Creating Background Patterns with Multiple Stamps
I have always loved background stamps. As one stamping friend calls them, "background stamps are as foundational as underwear". Wow, now that's quite the statement! I love the full size background stamps that cover an entire card front or project with a pattern or texture and I also love the stamps that are handheld and make itty bitty splatters or patterns.
Make Your Own Background/Pattern Stamps
Creating your own custom grouping of images for a background is as simple as selecting a few photopolymer or rubber stamps and placing them on the same acrylic block. Let me explain:
1. Choose 3 more more images. They should all be photopolymer or all rubber stamps. You cannot mix or match on the same acrylic block because they are different heights. From my experience, it is more visually pleasing to select images either from the same stamp set, line style and similar size. But as with stamping, you're your own boss. You're a big girl or boy, so I'm not going to stop you from doing what you want.
2. Adhere to acrylic block. Once you've selected your images place them on a single acrylic block. If you're using smaller images and fewer images, you can get away with a smaller block. When you place your stamp images on the block you have several choices of looks.
Brick/Puzzle Style-For this method you will place the images close together with little spacing between each and line them up that you can easily 'lay bricks' as you build your pattern. This technique works especially well with stamps that are square or rectangular.
- Aired Out/Loose Pattern Style-This method reminds me of many of the pattern papers I see in craft stores. The images are clustered but not as closely together and the images are also angled different ways. I like this style when I am after a less formal or organized background. This is great for beginners and those of us who don't need an exact GPS location assigned for every cluster in the background. In other words, it is very forgiving and less exacting.
3. Ink. Stamp. Repeat. Once you've positioned (and repositioned) how you like the images and even done a few test patterns, ink up your custom background stamp and start creating! You can use VersaMark or stamp tone on tone or go more bold and use colors. I've even seen crafters stamp line art images in black and then go back and color them with this technique.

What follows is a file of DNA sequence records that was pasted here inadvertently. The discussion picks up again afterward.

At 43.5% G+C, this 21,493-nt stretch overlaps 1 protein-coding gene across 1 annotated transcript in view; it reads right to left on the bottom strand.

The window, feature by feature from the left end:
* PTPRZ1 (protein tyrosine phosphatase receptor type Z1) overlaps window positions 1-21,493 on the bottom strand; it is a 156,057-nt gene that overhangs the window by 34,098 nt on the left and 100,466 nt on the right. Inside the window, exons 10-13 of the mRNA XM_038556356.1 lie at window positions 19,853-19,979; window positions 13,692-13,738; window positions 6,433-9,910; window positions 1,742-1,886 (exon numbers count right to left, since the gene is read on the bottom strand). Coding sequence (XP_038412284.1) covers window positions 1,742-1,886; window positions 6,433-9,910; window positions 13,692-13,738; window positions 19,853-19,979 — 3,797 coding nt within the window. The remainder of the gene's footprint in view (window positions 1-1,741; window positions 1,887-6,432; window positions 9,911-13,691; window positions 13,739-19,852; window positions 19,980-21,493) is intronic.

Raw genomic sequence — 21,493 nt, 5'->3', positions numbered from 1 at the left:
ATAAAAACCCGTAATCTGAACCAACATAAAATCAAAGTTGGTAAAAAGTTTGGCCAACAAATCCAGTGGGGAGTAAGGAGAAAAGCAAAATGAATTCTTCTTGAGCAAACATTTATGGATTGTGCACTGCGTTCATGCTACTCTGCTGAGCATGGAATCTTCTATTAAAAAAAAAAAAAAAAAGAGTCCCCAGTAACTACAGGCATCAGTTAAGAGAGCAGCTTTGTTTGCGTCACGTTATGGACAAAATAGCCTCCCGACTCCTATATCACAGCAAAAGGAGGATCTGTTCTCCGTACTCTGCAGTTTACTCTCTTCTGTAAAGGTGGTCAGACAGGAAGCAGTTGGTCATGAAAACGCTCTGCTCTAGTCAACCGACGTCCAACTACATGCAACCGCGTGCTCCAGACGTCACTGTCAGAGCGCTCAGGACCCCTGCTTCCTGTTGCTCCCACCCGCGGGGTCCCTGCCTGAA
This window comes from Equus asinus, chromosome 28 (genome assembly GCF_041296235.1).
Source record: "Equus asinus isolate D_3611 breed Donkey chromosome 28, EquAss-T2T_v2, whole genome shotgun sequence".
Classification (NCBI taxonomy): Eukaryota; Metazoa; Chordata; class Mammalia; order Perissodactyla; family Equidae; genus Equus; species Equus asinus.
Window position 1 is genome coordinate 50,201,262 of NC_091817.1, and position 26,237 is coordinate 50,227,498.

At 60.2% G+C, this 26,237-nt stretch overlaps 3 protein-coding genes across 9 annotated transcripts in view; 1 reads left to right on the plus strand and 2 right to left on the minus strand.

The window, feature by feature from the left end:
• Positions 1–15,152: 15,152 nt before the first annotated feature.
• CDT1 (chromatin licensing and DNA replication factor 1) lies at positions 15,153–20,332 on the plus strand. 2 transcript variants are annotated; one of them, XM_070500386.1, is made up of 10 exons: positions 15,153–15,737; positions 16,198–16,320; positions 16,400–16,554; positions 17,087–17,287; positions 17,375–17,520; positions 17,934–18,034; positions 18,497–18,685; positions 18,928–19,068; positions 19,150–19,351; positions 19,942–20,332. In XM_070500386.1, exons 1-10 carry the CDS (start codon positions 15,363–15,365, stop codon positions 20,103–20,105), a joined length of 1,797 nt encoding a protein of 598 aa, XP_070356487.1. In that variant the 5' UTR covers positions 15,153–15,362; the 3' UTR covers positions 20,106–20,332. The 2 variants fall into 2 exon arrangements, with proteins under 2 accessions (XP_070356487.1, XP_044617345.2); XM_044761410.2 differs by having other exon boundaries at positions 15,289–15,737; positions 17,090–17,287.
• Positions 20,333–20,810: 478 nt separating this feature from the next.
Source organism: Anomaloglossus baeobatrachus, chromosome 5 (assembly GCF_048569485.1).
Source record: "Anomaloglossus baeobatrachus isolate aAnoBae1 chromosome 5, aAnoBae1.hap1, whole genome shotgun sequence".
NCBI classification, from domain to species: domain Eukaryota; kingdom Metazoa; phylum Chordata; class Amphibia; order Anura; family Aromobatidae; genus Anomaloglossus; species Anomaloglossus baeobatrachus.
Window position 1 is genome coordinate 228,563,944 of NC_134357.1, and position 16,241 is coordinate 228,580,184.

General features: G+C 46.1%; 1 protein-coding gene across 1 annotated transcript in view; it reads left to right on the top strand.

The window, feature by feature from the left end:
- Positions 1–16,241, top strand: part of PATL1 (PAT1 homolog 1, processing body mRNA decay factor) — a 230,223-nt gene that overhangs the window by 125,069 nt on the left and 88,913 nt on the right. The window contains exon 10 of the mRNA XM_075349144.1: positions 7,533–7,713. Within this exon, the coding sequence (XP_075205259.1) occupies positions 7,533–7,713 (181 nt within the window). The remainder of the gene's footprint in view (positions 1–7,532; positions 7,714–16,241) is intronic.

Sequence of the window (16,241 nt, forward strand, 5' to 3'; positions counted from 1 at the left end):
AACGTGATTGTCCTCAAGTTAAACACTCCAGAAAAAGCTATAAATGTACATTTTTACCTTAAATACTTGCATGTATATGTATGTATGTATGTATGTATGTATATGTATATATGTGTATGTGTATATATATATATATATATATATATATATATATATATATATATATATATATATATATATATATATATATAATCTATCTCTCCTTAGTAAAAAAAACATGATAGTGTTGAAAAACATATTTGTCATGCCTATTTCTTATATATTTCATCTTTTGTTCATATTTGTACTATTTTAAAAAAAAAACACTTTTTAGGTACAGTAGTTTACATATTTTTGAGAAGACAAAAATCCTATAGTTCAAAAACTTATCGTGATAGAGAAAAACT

Tips & Alternates
- For even more subtle backgrounds you can 'stamp off' or blot each image on some scratch paper to remove some of the ink.
- For a multicolored background, try alternating colors. For example, stamp once in blue, clean your stamp and then ink in red and stamp another cluster. Clean your stamp and either choose a third color or return to blue again.
- Experiment with a mix of images and word stamps. We know it's almost as crazy as cats and dogs living together, but try living on the edge. If you're using photopolymer stamps you can even curve your words to give it even more interest.
- Stamp line art images and then add color to the images.
- Use this technique on all of your papercrafting projects. Backgrounds on card fronts, tags, die cut boxes and gift packaging, scrapbook pages, envelopes, creating your own stamped tissue paper or wrapping paper and on and on!
The stamps used in this tutorial come from Stamp Chimp's March 2021 Release. Get the stamp set used in this post, Monkey Kisses.